This upward trend has been driven largely by surges in the number of children found to have autism and attention deficit hyperactivity disorder, although the prevalence of stuttering and learning disabilities has also increased.
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The study, which appears in the June issue of the journal Pediatrics, is the first time nationally representative data on developmental disabilities has been collected since 1988, says Sheree Boulet, Dr.P.H., one of the study's authors and an epidemiologist at the CDC's National Center on Birth Defects and Developmental Disabilities.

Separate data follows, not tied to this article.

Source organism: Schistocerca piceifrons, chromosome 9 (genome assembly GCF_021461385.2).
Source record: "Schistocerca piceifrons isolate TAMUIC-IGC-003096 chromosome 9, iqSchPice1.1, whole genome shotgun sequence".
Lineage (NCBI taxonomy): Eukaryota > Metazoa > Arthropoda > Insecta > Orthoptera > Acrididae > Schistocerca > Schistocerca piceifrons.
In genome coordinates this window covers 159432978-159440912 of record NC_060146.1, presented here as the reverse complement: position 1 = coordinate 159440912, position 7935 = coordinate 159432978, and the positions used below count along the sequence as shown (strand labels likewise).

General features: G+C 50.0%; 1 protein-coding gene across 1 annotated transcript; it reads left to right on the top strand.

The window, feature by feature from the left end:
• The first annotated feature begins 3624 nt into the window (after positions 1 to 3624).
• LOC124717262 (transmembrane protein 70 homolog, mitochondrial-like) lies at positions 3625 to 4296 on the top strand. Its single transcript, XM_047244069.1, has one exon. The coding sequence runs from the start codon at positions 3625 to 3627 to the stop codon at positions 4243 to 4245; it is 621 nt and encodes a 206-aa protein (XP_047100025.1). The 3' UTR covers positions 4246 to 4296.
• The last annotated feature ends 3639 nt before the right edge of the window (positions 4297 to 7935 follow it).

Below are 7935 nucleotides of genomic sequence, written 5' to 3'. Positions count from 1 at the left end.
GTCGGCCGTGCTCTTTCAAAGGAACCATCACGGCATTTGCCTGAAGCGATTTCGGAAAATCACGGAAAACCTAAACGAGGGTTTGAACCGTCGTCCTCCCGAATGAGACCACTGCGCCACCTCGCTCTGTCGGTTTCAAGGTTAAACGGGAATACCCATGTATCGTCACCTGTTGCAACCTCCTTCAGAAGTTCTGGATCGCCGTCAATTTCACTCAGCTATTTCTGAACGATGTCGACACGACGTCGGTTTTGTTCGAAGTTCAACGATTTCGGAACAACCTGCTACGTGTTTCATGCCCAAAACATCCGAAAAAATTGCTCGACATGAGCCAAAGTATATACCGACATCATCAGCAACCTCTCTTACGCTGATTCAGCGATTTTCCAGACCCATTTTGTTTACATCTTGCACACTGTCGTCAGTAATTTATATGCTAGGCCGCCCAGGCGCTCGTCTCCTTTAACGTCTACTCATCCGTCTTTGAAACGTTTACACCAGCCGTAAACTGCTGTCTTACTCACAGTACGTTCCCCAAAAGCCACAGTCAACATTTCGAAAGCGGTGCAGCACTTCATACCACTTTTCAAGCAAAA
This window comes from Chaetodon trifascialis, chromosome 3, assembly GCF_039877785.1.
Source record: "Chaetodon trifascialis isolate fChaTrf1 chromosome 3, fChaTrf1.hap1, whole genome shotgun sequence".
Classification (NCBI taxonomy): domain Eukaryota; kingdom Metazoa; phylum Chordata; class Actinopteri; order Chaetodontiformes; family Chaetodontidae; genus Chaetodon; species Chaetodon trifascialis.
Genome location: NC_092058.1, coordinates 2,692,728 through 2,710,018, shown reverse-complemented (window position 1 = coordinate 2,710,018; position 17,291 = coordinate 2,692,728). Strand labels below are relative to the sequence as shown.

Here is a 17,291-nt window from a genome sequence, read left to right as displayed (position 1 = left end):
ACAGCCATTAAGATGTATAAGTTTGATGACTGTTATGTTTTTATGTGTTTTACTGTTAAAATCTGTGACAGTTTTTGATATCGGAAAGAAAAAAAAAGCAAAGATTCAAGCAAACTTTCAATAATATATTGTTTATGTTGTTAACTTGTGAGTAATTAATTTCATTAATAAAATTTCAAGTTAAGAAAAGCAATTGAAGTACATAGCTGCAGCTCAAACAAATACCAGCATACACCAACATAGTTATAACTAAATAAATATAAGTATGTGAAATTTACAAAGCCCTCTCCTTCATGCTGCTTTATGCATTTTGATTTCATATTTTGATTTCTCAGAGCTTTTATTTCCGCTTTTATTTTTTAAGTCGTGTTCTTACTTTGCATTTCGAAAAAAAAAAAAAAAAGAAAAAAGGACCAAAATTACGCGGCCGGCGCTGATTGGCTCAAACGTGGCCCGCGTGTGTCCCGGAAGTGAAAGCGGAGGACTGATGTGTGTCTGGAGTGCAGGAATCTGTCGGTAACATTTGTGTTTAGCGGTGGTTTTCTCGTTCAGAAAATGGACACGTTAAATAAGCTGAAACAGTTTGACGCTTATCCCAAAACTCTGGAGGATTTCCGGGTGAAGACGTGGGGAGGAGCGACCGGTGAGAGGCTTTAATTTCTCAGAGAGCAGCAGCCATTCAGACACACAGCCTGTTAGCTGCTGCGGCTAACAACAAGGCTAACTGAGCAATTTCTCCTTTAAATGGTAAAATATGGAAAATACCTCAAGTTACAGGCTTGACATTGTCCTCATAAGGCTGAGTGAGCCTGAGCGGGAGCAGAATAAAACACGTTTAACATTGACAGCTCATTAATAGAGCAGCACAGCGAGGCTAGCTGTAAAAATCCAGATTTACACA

The reasons for the increases aren't clear, but growing awareness and increasing acceptance of developmental disabilities have probably played a big role, Boulet says. For instance, she explains, the availability of early and effective treatments for conditions such as ADHD might be encouraging more parents to have their children screened for the disorder.
The study findings are to be expected, given the "increased awareness and much better reporting," says Alan Hilfer, Ph.D., the director of psychology at Maimonides Medical Center, in New York City.